Be glad in the Lord and rejoice! Psalm 32:11

Wednesday, August 12, 2009

Larry's McMurtry's latest novel is a Winner!

Readers first met the character Duane Moore in Larry McMurtry’s novel “The Last Picture Show.” The young Texas stud and his high school friends made quite a name for themselves in the book and later in the movie by the same name. And Duane’s adventurous life was documented in three more of McMurtry’s books – “Texasville,” “Duane’s Depressed,” and “When The Light Goes.”

Now in the novel, “Rhino Ranch,” McMurtry gives his character a fitting farewell with a story of an old man trying to keep up with modern ways that he just doesn’t quite seem to understand.
Riding out his last bad marriage, Duane has come back to his hometown of Thalia, which has been turned upside down with an influx of new neighbors – a bunch of black African rhinoceroses. Rich lady K.K. Slater has brought a herd of the beasts onto the land next to Duane’s property with plans to turn the prairie into a game preserve. But the townsfolk are none too keen on this new project. K.K. turns to Duane for his advice on small-town politics. However, Duane, who has been gone for a long spell, is almost considered as much of an outsider to Thalia as K.K. is, and doesn’t know what to tell his sexy new neighbor about the town he can’t seem to recognize.

As Duane ponders the old and the new, his son Dickie is busy successfully running the Moore Oil Company, his daughters are wrapped up in Dallas society and his beloved grandson Willy has just been accepted to Oxford University in England as a Rhodes Scholar. His best friend Bobby Lee Baxter is busy working on K.K’s Rhino Ranch, and his shrink Honor Carmichael is living in New York with her latest girlfriend.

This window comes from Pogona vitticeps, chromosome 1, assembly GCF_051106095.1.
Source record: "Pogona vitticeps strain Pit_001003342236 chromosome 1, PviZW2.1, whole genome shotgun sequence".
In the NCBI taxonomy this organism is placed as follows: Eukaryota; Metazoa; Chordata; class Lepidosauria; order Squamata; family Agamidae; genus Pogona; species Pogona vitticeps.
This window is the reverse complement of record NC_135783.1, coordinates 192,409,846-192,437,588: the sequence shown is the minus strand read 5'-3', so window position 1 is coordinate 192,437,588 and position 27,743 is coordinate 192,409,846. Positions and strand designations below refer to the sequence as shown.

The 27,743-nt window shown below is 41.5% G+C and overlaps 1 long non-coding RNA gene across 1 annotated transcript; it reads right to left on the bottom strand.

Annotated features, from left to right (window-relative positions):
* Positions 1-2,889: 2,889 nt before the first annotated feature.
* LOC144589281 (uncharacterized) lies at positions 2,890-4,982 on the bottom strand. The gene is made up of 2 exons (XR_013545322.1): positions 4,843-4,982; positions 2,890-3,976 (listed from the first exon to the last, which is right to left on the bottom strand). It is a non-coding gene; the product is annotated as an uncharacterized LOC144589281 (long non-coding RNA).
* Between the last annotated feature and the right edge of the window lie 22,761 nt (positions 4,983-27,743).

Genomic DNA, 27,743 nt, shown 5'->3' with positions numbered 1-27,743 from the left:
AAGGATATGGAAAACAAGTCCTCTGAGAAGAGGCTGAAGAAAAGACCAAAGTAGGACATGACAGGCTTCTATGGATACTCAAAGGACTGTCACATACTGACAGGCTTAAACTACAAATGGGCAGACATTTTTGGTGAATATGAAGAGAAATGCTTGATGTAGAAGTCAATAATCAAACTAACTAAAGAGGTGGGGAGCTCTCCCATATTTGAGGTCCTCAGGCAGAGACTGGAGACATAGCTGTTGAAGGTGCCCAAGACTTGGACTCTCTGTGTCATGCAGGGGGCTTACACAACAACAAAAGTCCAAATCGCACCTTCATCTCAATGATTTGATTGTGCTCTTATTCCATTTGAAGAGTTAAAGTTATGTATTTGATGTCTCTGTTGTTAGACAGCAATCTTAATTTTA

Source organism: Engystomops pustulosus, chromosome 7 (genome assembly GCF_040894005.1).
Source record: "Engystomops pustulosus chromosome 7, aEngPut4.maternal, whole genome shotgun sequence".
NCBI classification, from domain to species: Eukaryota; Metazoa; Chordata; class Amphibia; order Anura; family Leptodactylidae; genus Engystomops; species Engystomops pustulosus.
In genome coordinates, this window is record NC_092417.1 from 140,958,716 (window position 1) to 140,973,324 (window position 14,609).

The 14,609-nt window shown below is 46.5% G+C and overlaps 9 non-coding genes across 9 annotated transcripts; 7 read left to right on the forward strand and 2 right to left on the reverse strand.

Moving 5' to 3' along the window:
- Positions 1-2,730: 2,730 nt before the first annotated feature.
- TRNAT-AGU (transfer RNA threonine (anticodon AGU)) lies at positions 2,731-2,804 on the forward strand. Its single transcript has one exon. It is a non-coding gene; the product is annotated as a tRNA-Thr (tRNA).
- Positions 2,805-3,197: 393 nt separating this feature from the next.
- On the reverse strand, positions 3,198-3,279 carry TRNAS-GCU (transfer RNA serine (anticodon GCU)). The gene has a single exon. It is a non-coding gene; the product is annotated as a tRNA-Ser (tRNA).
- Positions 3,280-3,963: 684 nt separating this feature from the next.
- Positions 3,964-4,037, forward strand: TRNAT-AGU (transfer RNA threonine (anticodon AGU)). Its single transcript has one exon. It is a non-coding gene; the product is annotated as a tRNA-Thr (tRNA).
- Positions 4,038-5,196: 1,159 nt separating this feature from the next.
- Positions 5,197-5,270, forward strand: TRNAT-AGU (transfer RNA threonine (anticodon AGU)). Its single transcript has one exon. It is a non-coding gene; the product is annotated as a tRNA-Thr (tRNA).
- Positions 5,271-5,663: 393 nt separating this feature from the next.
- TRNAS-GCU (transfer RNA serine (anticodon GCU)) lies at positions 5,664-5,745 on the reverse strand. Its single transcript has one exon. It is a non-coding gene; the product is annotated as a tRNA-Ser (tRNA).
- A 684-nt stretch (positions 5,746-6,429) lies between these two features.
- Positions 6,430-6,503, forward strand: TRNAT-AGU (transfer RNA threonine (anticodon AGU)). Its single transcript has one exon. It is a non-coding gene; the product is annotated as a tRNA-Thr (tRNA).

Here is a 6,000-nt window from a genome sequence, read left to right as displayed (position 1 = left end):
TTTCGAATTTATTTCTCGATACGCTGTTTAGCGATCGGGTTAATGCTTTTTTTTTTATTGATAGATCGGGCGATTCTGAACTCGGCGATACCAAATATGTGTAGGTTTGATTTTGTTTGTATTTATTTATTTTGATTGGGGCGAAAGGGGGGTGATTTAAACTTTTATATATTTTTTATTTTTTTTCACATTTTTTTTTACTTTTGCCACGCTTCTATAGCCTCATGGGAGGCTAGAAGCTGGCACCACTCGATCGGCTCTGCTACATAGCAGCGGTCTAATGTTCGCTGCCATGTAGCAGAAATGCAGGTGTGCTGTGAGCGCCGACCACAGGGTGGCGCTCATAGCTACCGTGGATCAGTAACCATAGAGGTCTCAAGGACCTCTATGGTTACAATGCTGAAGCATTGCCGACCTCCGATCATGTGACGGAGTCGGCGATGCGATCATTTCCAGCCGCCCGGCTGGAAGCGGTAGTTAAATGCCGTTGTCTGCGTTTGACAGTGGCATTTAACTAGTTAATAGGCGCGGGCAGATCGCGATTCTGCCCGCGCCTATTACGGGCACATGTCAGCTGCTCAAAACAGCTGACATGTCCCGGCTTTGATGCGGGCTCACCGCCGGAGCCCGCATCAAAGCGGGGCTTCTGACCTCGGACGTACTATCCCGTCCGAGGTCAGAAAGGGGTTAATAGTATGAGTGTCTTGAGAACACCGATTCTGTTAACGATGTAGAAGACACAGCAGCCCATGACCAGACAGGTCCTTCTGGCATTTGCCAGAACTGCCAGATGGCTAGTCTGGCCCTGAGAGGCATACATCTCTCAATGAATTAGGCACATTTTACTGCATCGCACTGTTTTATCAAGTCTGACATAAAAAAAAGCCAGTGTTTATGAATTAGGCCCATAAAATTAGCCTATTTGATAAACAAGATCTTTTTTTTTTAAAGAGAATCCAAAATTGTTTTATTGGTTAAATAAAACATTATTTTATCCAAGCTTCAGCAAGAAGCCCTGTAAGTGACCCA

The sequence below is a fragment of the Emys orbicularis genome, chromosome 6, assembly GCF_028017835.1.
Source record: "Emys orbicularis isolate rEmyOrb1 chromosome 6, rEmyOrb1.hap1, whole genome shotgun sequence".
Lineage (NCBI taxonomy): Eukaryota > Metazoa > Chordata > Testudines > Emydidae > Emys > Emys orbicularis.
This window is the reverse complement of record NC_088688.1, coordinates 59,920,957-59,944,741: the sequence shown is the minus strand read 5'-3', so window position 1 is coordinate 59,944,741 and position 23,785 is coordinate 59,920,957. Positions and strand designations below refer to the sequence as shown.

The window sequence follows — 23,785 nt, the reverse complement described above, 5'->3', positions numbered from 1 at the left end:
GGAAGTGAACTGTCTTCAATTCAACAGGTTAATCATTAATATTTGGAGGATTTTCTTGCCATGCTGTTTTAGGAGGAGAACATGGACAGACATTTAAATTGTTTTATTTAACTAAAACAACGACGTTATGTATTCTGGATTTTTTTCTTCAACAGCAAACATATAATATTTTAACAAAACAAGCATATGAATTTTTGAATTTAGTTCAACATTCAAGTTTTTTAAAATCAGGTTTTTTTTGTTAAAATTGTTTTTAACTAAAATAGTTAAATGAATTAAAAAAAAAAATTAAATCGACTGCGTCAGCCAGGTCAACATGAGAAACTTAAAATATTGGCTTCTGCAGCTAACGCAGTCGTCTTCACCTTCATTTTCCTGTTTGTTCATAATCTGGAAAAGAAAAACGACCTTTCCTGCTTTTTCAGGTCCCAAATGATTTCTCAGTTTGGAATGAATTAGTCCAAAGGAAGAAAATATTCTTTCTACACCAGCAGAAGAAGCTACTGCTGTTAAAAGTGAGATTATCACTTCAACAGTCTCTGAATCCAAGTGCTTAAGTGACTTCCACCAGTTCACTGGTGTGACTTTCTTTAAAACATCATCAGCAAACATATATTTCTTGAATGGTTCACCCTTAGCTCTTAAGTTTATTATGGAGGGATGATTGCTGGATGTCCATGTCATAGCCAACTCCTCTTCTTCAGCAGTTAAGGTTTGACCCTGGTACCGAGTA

Life is speeding by Duane at a lightening pace, and all he wants to do is retreat to his old cabin on the banks of the Little Wichita and remember the good times and the good friends that are no longer around. He finds unlikely companionship with an immigrant from Thailand who provides his last romance, and friendship with an old rhino bull named Double Aught, who seems to understand Duane’s loneliness as his life winds down.

It is a delight to recognize the scenery and locations that McMurtry uses in his tales of Thalia (which suspiciously resembles Archer City.) And he doesn’t leave Wichita Falls or surrounding communities out of the stories either, giving a hometown warmth to “Rhino Ranch.”

Long known as a master of words, Larry McMurtry’s literary expertise shines in this gentle novel. Wrapping up the stories of characters that are loved by Texans and literary fans world over, McMurtry brings the stories of Thalia to a sweet and graceful end.

No comments: